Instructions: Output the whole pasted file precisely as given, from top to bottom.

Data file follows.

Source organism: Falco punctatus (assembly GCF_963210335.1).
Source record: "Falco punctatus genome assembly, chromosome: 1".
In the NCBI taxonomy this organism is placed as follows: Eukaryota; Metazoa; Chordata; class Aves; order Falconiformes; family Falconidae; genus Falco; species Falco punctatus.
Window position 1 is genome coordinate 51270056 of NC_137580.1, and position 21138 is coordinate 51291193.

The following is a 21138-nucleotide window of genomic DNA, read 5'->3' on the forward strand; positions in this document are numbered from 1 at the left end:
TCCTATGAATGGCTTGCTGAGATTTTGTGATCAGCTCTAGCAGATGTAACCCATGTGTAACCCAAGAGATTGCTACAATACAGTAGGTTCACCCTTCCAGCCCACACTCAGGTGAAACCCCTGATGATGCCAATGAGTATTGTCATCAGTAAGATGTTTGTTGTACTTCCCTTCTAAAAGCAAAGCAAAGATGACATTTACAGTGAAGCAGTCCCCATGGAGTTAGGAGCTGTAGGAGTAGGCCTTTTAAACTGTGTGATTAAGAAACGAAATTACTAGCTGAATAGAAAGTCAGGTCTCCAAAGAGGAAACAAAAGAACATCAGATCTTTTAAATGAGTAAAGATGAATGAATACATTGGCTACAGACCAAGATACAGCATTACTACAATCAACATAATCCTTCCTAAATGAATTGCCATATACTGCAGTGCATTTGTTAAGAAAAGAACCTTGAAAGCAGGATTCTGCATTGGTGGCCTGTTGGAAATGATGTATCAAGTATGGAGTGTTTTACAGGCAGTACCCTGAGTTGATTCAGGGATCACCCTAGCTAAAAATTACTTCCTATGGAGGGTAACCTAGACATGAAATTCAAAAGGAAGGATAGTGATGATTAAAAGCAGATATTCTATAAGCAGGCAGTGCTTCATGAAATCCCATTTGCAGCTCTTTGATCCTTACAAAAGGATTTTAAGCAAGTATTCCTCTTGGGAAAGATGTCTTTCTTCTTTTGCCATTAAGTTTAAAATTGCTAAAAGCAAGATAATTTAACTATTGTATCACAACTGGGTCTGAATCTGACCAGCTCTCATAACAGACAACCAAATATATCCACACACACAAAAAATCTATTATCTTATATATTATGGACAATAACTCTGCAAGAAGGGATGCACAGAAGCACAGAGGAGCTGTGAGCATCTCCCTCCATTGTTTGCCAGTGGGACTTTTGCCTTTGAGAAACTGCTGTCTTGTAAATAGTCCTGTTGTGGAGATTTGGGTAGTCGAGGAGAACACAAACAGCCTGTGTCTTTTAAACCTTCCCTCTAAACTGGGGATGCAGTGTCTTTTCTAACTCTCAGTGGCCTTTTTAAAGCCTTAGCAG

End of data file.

Source organism: Falco punctatus (assembly GCF_963210335.1).
Source record: "Falco punctatus genome assembly, chromosome: 1".
In the NCBI taxonomy this organism is placed as follows: Eukaryota; Metazoa; Chordata; class Aves; order Falconiformes; family Falconidae; genus Falco; species Falco punctatus.
Window position 1 is genome coordinate 51270056 of NC_137580.1, and position 21138 is coordinate 51291193.

The following is a 21138-nucleotide window of genomic DNA, read 5'->3' on the forward strand; positions in this document are numbered from 1 at the left end:
TCCTATGAATGGCTTGCTGAGATTTTGTGATCAGCTCTAGCAGATGTAACCCATGTGTAACCCAAGAGATTGCTACAATACAGTAGGTTCACCCTTCCAGCCCACACTCAGGTGAAACCCCTGATGATGCCAATGAGTATTGTCATCAGTAAGATGTTTGTTGTACTTCCCTTCTAAAAGCAAAGCAAAGATGACATTTACAGTGAAGCAGTCCCCATGGAGTTAGGAGCTGTAGGAGTAGGCCTTTTAAACTGTGTGATTAAGAAACGAAATTACTAGCTGAATAGAAAGTCAGGTCTCCAAAGAGGAAACAAAAGAACATCAGATCTTTTAAATGAGTAAAGATGAATGAATACATTGGCTACAGACCAAGATACAGCATTACTACAATCAACATAATCCTTCCTAAATGAATTGCCATATACTGCAGTGCATTTGTTAAGAAAAGAACCTTGAAAGCAGGATTCTGCATTGGTGGCCTGTTGGAAATGATGTATCAAGTATGGAGTGTTTTACAGGCAGTACCCTGAGTTGATTCAGGGATCACCCTAGCTAAAAATTACTTCCTATGGAGGGTAACCTAGACATGAAATTCAAAAGGAAGGATAGTGATGATTAAAAGCAGATATTCTATAAGCAGGCAGTGCTTCATGAAATCCCATTTGCAGCTCTTTGATCCTTACAAAAGGATTTTAAGCAAGTATTCCTCTTGGGAAAGATGTCTTTCTTCTTTTGCCATTAAGTTTAAAATTGCTAAAAGCAAGATAATTTAACTATTGTATCACAACTGGGTCTGAATCTGACCAGCTCTCATAACAGACAACCAAATATATCCACACACACAAAAAATCTATTATCTTATATATTATGGACAATAACTCTGCAAGAAGGGATGCACAGAAGCACAGAGGAGCTGTGAGCATCTCCCTCCATTGTTTGCCAGTGGGACTTTTGCCTTTGAGAAACTGCTGTCTTGTAAATAGTCCTGTTGTGGAGATTTGGGTAGTCGAGGAGAACACAAACAGCCTGTGTCTTTTAAACCTTCCCTCTAAACTGGGGATGCAGTGTCTTTTCTAACTCTCAGTGGCCTTTTTAAAGCCTTAGCAG